By Katie Haegele

We've all heard a lot about how the Internet has changed the face of the recording industry. The very way we experience music has been shaped by compressed files, pirating software and bored college kids (not to mention David Bowie's entire post-Tin Machine career). The music revolution will not be televised—it will be digitized.

Yeah, yeah. I don't know about you, but I've been a band nerd since way before stuff went digital. In fact, by high school I'd earned a reputation for shedding British Invasion-esque tears of hysterical joy in the presence of musical greatness. I cried when I was sure Chris Cornell was looking right at me, his biggest fan, and again later the same night when a roadie handed me Matt Cameron's drumsticks, dubbing me the most devoted-looking kid in the parking lot.

Just as important as the music itself was the research I resumed when each new issue of Spin magazine came in the mail. As I discovered in those pages, being a true fan is about doing your homework. Rolling Stone, Vibe, Alternative Press, whatever: A devotee needs a bible. Yet as much as die-hard fans may follow the ins and outs of our favorite bands, there's a limit to how concerned any of us can get about industry in-fighting over downloads and royalties. If you're not in the biz, who cares? You just want to hear the music. The real coup of the online revolution isn't futuristic, but back-to-basics—getting the music to the fans with a minimum of bullshit. What could be more grassroots than that? If you want to get all Brave New World about it, there is a special bonus to being a rock snob in the information age. Official band sites, fan pages, list serves, discussion groups and MP3s make it much easier to become fluent than in the old days. From where I sit, the online music revolution isn't about record sales—it's about homework.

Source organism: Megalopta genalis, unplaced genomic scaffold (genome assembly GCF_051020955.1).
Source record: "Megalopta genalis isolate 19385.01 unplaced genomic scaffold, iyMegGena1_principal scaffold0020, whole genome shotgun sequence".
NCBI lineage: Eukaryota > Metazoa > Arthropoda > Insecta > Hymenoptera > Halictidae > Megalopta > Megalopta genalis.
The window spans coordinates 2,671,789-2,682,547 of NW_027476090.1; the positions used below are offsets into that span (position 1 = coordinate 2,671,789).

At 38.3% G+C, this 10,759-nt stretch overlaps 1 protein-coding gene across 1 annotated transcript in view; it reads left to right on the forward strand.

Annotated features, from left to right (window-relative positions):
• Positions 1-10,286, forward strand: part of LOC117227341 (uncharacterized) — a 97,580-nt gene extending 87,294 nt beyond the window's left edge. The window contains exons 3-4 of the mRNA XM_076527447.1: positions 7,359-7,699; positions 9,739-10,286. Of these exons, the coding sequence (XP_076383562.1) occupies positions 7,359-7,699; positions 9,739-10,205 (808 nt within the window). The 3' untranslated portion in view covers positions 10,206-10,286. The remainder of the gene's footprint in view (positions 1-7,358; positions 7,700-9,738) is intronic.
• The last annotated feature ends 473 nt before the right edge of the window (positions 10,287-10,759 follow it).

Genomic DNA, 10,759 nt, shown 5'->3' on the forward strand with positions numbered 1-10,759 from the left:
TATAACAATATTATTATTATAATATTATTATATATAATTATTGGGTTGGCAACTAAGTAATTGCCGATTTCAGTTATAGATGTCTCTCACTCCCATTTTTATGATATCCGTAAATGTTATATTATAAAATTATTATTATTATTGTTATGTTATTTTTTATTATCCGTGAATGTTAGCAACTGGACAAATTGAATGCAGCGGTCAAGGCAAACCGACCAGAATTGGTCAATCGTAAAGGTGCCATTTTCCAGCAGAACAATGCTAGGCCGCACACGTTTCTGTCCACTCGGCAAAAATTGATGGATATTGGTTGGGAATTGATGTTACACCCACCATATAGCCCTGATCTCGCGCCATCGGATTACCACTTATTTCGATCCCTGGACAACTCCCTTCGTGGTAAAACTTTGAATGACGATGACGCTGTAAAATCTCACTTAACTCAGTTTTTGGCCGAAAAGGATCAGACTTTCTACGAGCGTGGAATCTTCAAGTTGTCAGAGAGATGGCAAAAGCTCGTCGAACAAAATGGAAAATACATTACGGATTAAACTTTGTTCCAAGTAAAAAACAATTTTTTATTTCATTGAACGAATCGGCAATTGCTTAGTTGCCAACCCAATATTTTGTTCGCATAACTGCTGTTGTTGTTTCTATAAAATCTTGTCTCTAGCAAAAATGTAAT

Case in point: Have you ever heard of the Strokes? Neither had I, until last week when I stood in the aisle of a record store and paged through some smart, hipper-than-thou (and somewhat menacing looking) British music magazine. You should know: All the great love stories in my head have had just such a beginning. The initial public meeting, complete with clammy palms and quickened pulse (mine) and tight pants and over-the-top sex appeal (theirs). With their greasy jeans and vacant stares, the Strokes were sure to be my own private Next Big Thing. I made room for them in my mental hope chest.

Examining the magazine at home that night, I learned that these five guys are college students from New York but are signed to a British label (to maximize the obscure coolness factor). Also, that they're being touted as the Kinks-Television-Velvets-Dolls for the MTV set. This I had to hear. Plus, I was definitely in love with one of the faces on the page, but I wasn't sure whose it was; in its stylishly inscrutable way, the magazine had neglected to label the photos in any manifest way. It was time to get online.

The record company's web site was easy enough to find, and it was pretty generous with what visitors can listen to. Based on the singles I downloaded, I'd say the comparisons to the band's aforementioned fore-daddies are about right. The singer isn't a day over 20, but his voice is so gritty and throaty that, for all the world, he sounds like Lou Reed circa 1966. Needless to say, this boy was the one I'd fallen for, whatever his name was.